Brits waste no time creating a fleet of these special-service ships


Concealment of weapons was very creative

Behind panels in the hull Inside structures or cargo on the deck Inside lifeboats that were cut in half and hinged open for firing

Crew appeared sloppy, undisciplined Sometimes dressed as women
Masquerade continued even in port so as not to give away their special-service status


Ships themselves were like chameleons

Repainted during the night Fake funnels, deck structures, masts, and deck cargoes were added and/or removed Flags were changed Some installed special piping to allow them to simulate battle damage with clouds of steam


of Q-Ships determined by incident on August 19, 1915

Nicosian was carrying 800 mules and 80 American muleteers Came under German U-boat attack

Baralong (Q-Ship) approached incognito and then dropped its charade and pumped artillery into U-27 and sank it
German sailors swimming at sea were shot to death unmercilessly by the British sailors

Americans were told not to talk to anyone about this incident, but inevitably told the American press
Germany was outraged and Q-Ship kills declined at this point

U-Boats in the Mediterranean

Germans wanted to support their allies the Turks in their defense of Mediterranean attacks by the Allies Five U-boats sneaked through the Strait of Gibraltar by fall of 1915 There were a significant number of German U-boat kills in the Mediterranean Allies spent a lot of time and effort looking for U-boat bases in the region and never found any because there were none (fleet was too small)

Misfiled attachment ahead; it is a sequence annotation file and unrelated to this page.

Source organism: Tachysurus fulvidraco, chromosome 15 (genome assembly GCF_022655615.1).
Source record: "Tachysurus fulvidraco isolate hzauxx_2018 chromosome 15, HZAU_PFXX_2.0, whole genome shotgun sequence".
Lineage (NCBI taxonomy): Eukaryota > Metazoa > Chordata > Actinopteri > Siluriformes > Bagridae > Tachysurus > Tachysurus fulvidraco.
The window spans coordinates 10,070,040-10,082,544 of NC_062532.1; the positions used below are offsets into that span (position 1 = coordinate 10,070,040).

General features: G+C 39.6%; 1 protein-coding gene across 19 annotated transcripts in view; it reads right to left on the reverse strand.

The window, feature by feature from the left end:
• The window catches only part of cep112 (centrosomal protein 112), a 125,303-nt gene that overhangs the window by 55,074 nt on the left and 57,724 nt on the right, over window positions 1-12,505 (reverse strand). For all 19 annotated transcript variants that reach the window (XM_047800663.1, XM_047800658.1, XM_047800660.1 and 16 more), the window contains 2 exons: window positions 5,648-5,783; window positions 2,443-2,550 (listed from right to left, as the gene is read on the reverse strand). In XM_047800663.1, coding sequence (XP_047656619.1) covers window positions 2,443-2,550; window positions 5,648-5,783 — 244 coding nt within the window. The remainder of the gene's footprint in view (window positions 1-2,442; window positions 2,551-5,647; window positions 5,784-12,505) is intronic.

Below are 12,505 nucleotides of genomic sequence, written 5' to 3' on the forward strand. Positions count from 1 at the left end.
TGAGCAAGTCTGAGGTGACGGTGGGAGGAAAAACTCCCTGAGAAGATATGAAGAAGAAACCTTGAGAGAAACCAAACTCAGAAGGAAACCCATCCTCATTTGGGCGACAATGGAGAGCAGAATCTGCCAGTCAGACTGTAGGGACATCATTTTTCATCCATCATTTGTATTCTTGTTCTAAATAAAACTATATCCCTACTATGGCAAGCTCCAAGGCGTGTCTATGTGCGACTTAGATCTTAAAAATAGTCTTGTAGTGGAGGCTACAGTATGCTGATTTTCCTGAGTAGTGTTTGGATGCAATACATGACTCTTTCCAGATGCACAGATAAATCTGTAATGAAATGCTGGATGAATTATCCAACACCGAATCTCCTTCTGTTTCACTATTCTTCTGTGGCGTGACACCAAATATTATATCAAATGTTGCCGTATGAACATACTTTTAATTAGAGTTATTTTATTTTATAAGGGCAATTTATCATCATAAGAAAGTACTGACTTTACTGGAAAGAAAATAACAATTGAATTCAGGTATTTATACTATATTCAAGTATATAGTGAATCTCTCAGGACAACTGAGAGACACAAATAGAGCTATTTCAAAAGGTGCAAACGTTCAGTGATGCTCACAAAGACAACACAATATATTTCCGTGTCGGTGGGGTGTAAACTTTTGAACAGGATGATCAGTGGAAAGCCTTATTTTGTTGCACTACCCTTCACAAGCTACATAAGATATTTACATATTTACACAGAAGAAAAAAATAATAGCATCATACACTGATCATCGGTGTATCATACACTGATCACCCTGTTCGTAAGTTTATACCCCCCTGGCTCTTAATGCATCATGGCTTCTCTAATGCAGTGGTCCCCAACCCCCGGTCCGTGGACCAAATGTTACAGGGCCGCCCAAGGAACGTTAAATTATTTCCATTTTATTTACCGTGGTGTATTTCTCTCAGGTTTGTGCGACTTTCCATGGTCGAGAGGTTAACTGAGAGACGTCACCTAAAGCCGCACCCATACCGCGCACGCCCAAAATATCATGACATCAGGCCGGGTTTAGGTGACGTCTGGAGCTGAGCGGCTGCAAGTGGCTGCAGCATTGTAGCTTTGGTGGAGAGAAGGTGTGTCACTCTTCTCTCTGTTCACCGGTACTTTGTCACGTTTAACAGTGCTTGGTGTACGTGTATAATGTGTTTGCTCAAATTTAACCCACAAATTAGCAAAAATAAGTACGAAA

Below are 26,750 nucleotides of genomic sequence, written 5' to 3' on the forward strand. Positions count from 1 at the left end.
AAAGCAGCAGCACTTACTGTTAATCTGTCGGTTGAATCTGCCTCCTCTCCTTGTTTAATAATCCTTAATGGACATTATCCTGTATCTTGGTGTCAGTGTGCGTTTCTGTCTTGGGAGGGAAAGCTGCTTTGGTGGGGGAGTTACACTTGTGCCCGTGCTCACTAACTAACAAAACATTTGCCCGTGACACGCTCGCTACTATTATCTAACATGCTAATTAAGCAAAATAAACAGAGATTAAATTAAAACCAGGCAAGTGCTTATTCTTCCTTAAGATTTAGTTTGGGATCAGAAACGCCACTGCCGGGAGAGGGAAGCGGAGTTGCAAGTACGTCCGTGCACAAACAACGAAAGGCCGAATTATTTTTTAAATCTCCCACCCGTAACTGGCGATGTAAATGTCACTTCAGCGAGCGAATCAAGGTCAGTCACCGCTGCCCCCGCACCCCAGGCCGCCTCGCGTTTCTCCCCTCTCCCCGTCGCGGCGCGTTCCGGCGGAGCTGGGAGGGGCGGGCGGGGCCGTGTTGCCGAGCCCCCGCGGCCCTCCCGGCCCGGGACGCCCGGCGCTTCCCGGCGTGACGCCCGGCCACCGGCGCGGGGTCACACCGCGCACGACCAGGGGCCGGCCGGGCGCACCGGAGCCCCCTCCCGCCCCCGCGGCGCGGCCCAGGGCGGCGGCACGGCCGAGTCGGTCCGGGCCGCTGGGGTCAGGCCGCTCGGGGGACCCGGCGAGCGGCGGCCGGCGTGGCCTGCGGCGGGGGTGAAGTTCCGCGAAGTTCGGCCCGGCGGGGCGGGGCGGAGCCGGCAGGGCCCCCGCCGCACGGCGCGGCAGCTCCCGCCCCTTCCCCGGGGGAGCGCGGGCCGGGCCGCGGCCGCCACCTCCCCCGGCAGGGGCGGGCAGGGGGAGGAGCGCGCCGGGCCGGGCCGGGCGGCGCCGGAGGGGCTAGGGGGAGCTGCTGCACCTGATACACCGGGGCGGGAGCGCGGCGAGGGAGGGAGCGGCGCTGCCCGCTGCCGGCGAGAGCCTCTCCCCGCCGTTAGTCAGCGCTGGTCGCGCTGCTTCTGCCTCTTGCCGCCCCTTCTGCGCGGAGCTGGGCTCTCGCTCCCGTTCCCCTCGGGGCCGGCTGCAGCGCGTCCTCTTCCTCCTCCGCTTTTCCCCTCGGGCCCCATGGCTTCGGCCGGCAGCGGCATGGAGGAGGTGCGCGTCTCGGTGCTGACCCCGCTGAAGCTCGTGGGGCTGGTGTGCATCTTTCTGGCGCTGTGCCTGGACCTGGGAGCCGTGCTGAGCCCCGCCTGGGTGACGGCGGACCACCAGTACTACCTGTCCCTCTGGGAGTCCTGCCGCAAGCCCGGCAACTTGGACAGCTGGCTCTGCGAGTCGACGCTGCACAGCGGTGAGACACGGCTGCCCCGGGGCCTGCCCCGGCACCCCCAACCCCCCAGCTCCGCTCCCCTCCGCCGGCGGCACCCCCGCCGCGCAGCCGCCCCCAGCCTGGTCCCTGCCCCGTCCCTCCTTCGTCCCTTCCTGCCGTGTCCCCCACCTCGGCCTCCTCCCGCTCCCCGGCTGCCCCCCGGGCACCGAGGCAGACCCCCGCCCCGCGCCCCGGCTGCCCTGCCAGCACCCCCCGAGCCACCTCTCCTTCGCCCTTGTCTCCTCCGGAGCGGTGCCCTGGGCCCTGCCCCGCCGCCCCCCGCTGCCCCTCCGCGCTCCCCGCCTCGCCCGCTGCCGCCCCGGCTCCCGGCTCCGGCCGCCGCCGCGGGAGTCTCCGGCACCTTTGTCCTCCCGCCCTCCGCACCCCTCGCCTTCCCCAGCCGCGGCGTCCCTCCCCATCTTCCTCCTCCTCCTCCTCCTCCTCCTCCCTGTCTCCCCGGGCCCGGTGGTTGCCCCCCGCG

U-Boats in the Mediterranean

Allies began to divert shipping around the Cape of Good Hope rather than through the Suez Canal Allies became extremely desperate and asked for Japan to send two flotillas of destroyers to the Mediterranean in 1917

Unrestricted Sub Warfare is Resumed

German diplomats would attempt to negotiate a peace

Unsuccessful negotiations would result in the reinstitution of unrestricted sub warfare This time, the Germans could blame the stubbornness of the Allies Negotiations went nowhere in early 1916 and the policy was resumed

Unrestricted Sub Warfare is Resumed

134 submarines in German fleet by 1916

Blue-ocean U-boats
Four forward and two rear torpedo tubes One or two 86 mm guns or a single 105 mm

Mine-laying U-boats (UE class) Coastal patrol U-boats (UB class) Small mine-layer U-boats (UC class)

Late 1916
154 sunken merchant vessels- 443,000 tons

The Convoy System

Consolidation of merchant ships into convoys was a risky policy

Possible easy targets for German sub packs

Royal navy leaders were resistant to such a policy British PM- David Lloyd George